Last Updated: Friday - 09/24/2010
Week of June 5, 2000
Knights see planned giving as antidote to bingo
WCR Staff Writer
Alberta's Knights of Columbus have taken a large step towards ending the order's reliance on gambling to raise funds for charity.
At their convention in Edmonton May 19-22, delegates approved going ahead with a planned giving program that could add more than $1 million a year to the Alberta Knights' Charitable Foundation.
Started 20 years ago, the foundation has raised capital of more than $1.2 million. The foundation uses the earnings from that conservatively invested capital to donate to charity. Last year, it gave $53,000 to women's shelters, natural family planning groups, and the province's Catholic institutions of higher learning.
But that's a drop in the bucket compared to Dennis Castellino's big plans for the foundation. Castellino, a retired Calgary oil company executive, was the state deputy two years ago when the Knights threw their verbal support behind the Alberta bishops' statement, The False Eden of Gambling.
At that time, the Knights pledged to seek alternative ways of fundraising than bingos and casinos.
"A lot of our members are beginning to question the morality of raising of money through gaming events," Castellino said in a May 21 interview.
Now the charitable foundation's director of planned giving, he believes he has found the alternative to bingo.
If the foundation had capital of several million dollars, some of the earnings could be assigned back to the councils for them to give to charities, he said.
"Planned giving is a tremendous and powerful way to raise money for short and long-term giving," he said.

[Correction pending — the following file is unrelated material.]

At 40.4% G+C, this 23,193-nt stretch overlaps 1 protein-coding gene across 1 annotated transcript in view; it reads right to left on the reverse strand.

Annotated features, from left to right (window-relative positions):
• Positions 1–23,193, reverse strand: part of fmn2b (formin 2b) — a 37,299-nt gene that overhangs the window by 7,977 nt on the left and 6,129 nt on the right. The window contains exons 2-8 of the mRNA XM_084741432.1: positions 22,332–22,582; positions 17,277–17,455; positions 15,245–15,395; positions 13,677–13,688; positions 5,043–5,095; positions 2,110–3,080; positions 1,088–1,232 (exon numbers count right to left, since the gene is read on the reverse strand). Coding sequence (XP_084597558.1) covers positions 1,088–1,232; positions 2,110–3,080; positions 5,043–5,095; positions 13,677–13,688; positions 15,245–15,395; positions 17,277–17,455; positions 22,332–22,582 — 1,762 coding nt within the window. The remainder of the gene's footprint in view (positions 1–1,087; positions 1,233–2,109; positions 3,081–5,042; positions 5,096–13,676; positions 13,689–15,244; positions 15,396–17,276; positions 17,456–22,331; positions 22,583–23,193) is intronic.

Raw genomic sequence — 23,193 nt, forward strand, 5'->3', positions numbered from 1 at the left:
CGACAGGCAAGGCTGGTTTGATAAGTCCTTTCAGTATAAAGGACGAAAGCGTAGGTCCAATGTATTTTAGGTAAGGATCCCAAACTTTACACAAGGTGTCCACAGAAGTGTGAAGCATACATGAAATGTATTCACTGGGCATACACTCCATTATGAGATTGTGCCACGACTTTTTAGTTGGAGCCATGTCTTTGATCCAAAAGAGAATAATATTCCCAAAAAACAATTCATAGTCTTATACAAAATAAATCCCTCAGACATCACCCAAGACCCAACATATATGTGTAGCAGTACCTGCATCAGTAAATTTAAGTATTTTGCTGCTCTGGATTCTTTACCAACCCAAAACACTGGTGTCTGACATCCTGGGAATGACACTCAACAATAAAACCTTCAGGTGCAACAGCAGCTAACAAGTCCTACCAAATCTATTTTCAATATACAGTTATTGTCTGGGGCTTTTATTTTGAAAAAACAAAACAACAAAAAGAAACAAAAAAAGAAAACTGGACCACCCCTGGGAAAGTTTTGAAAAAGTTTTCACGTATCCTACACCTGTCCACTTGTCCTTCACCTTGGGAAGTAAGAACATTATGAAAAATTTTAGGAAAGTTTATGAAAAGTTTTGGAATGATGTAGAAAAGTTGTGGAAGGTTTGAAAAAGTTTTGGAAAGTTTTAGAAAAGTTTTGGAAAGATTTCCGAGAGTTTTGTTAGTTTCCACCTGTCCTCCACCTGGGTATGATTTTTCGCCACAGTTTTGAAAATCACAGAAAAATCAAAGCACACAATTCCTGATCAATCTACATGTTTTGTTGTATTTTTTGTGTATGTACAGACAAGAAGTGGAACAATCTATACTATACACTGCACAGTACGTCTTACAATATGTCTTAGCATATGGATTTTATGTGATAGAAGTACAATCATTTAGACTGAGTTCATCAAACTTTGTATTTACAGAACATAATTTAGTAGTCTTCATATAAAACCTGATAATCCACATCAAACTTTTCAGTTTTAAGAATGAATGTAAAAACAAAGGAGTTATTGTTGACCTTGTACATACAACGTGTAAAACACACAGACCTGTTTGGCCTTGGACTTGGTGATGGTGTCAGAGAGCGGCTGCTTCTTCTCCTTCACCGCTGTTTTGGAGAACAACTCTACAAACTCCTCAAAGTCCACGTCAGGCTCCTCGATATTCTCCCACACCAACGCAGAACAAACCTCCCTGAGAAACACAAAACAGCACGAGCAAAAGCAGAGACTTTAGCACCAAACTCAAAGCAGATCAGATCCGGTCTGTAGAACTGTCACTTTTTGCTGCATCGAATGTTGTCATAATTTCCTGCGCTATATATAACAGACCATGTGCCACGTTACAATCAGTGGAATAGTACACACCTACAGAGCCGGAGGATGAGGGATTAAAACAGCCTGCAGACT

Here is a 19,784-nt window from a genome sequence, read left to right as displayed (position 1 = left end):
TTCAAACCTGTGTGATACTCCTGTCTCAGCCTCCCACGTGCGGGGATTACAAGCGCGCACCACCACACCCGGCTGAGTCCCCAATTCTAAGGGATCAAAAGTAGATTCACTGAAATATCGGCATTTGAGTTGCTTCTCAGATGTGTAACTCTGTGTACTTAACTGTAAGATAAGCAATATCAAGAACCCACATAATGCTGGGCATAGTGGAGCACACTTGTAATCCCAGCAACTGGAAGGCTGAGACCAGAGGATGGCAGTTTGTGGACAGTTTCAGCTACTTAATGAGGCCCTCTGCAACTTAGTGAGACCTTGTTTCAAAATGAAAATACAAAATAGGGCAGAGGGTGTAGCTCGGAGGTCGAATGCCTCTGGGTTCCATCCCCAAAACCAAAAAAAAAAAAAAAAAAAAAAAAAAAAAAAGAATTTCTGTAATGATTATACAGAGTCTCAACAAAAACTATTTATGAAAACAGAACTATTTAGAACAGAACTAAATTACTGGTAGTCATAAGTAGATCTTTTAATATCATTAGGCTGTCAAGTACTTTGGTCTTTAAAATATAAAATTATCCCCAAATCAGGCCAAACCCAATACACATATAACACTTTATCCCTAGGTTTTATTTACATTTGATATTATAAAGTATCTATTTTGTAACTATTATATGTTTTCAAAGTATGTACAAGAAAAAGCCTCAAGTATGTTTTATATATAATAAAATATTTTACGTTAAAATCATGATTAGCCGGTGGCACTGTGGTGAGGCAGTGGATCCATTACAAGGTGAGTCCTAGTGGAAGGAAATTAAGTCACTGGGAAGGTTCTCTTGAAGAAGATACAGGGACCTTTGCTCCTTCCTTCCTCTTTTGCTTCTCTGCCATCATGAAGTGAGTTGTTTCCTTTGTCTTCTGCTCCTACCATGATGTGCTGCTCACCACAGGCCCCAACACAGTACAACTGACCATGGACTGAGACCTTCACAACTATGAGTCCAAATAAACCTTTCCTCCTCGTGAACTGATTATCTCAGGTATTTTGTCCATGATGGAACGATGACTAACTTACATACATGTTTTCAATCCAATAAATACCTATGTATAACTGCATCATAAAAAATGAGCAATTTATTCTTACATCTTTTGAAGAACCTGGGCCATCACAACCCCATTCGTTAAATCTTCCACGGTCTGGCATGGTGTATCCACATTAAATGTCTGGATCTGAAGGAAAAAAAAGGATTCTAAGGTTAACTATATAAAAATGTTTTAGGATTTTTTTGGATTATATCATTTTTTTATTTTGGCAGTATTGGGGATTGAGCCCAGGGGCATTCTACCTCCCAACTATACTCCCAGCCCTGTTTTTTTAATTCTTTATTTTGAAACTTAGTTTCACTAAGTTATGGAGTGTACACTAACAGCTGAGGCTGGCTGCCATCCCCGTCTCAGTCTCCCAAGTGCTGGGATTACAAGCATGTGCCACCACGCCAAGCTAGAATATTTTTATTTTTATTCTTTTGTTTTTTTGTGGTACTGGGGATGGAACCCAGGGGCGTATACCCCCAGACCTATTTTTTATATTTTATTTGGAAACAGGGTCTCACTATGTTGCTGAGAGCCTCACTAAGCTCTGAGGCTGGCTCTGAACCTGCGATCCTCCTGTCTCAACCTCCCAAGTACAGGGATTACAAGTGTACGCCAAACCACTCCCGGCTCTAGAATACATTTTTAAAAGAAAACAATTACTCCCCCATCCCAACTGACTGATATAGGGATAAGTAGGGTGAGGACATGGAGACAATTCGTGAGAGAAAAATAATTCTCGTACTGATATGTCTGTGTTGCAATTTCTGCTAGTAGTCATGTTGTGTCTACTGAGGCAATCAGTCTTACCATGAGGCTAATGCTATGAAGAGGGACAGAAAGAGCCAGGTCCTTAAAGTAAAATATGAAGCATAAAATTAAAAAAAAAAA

Using tools such as life insurance, gift annuities and bequests, donors can make a gift to their favourite charity while, at the same time, receiving tax benefits.
Castellino said people are eager to give, but often unaware of how to do so while preserving the financial security of themselves and their beneficiaries.
But the Knights, with a network of insurance agents across the province and many lawyers and accountants belonging to the order, have the ability to explain the benefits of planned giving to their members, he said.
A goal of $100,000 a year in cash gifts to the foundation and another $1 million a year through planned giving is attainable, he said.
In 10 years, with more than $10 million committed to the foundation, councils could draw on the foundation's earnings for their charitable giving rather than on gambling revenues, Castellino said.
"We believe the opportunity is tremendous," he said. "I believe we are at the right time to pursue the planned giving approach."
Castellino plans to set up teams in each of the five regions of the province to pursue planned giving.
He also conducted a survey to find out how K of C councils raise funds through ways other than gambling.
Thirty three councils responded, citing an array of activities from pancake breakfasts that raised less than $1,000 to a lobster dinner in Hay River that nets $20,000 a year.
Castellino was excited by the $20,000 figure because it approaches what a council can make by running a casino.
He also believes that if the Knights do not devote so much of their efforts to fundraising for charity, they will have more time to take part in charitable works.